Many people remain skeptical about Archer, FXXXXX’s spy-farce trek into absurdity. I must admit, I used to be one of those skeptics. James Bond plus a whole lot of ineptitude and vulgarity? I was far from convinced. Suddenly, it’s the fifth season, and I can’t wait for new episodes to return. So what happened? Why do I now crave creator Adam Reed’s insult-laced shenanigans on a weekly basis?
Because it works. Reed’s premise manages to stretch the bounds of television propriety while living within the constraints of an animated program. Reed (who also voices Ray on the show) deftly bounces between hilarious abuse of animated explosions, gunfights, and action stunts to classic comedic tomfoolery, employing awkward silences and running jokes as effectively as any live-action comedy. Furthermore, the level of detail he and his team put into layered sight gags and background jokes is on-par with such rarified comedies as Arrested Development – even after 20 viewings, there is always some wrinkle to be found tucked away in a given episode.
One must also credit the cast of the show. Actors can only do so much on an animated show, and this cast does it all. Tasked with speaking and acting in ways no live-action star ever could, H. Jon Benjamin thrives as the title character, lending Archer a delightful incongruity between his wits and skill as a spy (the show gets even funnier when you see the faces behind the names). As Archer’s mother and boss, Jessica Walter essentially reprises her role as Lucille Bluth, though able to be even more cruel and acerbic hidden behind her animated guise. Chris Parnell also lends a voice, yet he seems to be playing his most normal character ever amidst a band of cursing crazies (and that’s saying something). Judy Greer’s sex-crazed heiress, Cheryl, spews out unfiltered filth on the regular, once again showing Greer’s willingness to leave her dignity at the door for the sake of the project.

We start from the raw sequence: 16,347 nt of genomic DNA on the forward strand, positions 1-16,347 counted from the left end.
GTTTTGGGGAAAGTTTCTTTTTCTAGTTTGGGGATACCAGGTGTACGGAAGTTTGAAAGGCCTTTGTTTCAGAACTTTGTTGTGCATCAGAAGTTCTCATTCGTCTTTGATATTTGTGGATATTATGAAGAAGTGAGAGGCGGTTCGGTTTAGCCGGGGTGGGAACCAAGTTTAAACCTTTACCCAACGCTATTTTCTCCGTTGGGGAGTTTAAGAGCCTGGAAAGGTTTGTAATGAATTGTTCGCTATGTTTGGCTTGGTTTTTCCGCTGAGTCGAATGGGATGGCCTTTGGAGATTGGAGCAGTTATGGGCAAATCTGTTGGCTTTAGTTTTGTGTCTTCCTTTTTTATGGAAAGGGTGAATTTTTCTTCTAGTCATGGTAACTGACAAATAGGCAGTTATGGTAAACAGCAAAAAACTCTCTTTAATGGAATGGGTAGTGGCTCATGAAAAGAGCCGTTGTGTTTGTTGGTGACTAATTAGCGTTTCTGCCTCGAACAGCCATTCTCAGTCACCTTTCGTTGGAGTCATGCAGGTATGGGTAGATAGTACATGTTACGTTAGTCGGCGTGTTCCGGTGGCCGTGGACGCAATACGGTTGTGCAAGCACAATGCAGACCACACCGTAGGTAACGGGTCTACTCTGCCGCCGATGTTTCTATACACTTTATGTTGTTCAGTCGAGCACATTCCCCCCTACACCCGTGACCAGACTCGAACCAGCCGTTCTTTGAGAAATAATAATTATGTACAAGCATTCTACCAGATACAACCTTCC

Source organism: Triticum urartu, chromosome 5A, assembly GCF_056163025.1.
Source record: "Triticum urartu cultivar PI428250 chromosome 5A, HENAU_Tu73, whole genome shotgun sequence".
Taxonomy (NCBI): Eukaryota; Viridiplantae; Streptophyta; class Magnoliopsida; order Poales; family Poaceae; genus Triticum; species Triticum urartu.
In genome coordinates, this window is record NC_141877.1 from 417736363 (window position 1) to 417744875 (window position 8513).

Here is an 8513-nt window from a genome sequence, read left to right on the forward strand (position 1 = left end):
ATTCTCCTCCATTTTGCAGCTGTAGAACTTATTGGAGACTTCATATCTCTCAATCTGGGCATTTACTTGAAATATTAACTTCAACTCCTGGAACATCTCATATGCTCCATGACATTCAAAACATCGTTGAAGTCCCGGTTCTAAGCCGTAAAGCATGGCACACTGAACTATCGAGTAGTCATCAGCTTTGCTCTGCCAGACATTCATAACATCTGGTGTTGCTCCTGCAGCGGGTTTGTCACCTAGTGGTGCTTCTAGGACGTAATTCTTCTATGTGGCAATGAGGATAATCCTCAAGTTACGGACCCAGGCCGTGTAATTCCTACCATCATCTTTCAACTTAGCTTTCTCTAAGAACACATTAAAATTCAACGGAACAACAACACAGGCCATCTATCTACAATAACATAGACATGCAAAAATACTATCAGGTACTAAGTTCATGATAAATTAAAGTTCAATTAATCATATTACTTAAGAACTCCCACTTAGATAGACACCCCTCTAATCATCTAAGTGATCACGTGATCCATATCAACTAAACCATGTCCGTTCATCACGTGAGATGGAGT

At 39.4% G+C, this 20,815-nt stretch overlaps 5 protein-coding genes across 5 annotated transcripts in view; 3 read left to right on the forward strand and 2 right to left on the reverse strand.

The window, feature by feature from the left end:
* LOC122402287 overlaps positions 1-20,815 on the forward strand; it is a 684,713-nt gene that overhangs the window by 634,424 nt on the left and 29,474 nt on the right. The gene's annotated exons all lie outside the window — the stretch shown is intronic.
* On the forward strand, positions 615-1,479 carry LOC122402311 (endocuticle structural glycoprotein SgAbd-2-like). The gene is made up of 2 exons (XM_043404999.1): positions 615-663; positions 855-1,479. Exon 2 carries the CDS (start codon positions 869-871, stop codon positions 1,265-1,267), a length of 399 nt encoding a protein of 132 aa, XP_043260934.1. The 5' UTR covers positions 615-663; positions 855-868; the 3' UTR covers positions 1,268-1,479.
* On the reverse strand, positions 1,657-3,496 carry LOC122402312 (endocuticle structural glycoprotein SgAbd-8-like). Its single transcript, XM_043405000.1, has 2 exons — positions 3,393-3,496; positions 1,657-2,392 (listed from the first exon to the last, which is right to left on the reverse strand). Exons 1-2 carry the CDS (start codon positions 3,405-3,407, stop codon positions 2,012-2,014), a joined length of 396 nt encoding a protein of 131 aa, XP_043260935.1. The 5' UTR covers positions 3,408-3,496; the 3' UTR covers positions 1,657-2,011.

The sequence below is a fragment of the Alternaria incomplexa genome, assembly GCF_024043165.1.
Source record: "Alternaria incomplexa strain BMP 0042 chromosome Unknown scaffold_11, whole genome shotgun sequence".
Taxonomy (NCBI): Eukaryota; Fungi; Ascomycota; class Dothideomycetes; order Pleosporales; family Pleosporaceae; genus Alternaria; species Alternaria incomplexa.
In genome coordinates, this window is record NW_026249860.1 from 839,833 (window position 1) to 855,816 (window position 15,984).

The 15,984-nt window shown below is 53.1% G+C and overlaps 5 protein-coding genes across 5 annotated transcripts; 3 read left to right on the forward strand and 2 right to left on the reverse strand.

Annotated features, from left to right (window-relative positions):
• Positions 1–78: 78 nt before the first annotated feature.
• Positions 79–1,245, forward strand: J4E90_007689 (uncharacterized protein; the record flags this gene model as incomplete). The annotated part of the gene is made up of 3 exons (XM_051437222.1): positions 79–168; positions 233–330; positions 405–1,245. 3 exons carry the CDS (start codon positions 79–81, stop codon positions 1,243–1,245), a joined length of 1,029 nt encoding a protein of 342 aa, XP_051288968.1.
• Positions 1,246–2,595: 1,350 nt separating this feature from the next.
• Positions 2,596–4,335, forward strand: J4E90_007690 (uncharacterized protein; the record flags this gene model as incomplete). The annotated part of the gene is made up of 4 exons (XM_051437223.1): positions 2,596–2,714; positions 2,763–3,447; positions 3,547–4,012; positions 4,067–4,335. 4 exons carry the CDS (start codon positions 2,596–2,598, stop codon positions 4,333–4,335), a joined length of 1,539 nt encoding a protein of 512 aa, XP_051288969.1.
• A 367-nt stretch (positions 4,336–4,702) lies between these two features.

But why is all of this so effective? I admit the show can still be very juvenile, teetering towards offensiveness on a regular basis, but there’s something more to it, an ability to ground superfluous characters and moments in true comedy, to mesh typical spy hijinks with mundane trivialities and bring laughter regardless. There’s a beautiful layering of humor in the show. Yes, it can be racist, brutish, sexist and on and on, but that’s the point. Go back and watch old spy movies. Go watch James Bond. Some of the lines and scenes are hysterically inappropriate. And Archer pulls no punches. Everyone gets made fun of. Every action movie, cop show, spy flick (or whatever Reed & Co. are paying smirking homage to) gets skewered. The whole show has a feeling of being ‘to-smart-for-its-own-good,’ just like the title character. The references, from literary to historical to grammatical, are all so beyond your typical trivia mind, there should be a companion piece just to explain them.
Reed and crew clearly love making this show and the stuff they’re making fun of, as you can see in this shot-for-shot remake of “Danger Zone.” The show seems keenly aware of the fragile balance of comedy while also settling into its niche, one based in brash hyperbole with room left over for subtle gags and nuanced humor. The show may be willing to take risks and make changes, but I understand if someone still doesn’t take to it. If you find yourself easily offended, Archer will be a struggle. Also, with the show’s relentless use of a wide range of references and allusions, you may want to brush up on your pop (and even not so pop) culture before watching.
At the end of the day, Archer is a cartoon, aware of its limitations but willing to stretch the bounds of plot, characters, and political correctness. The show works because it puts effort into its gags and one-liners and ridiculous action sequences. Archer does not try to change the animation game, just the way the game is played.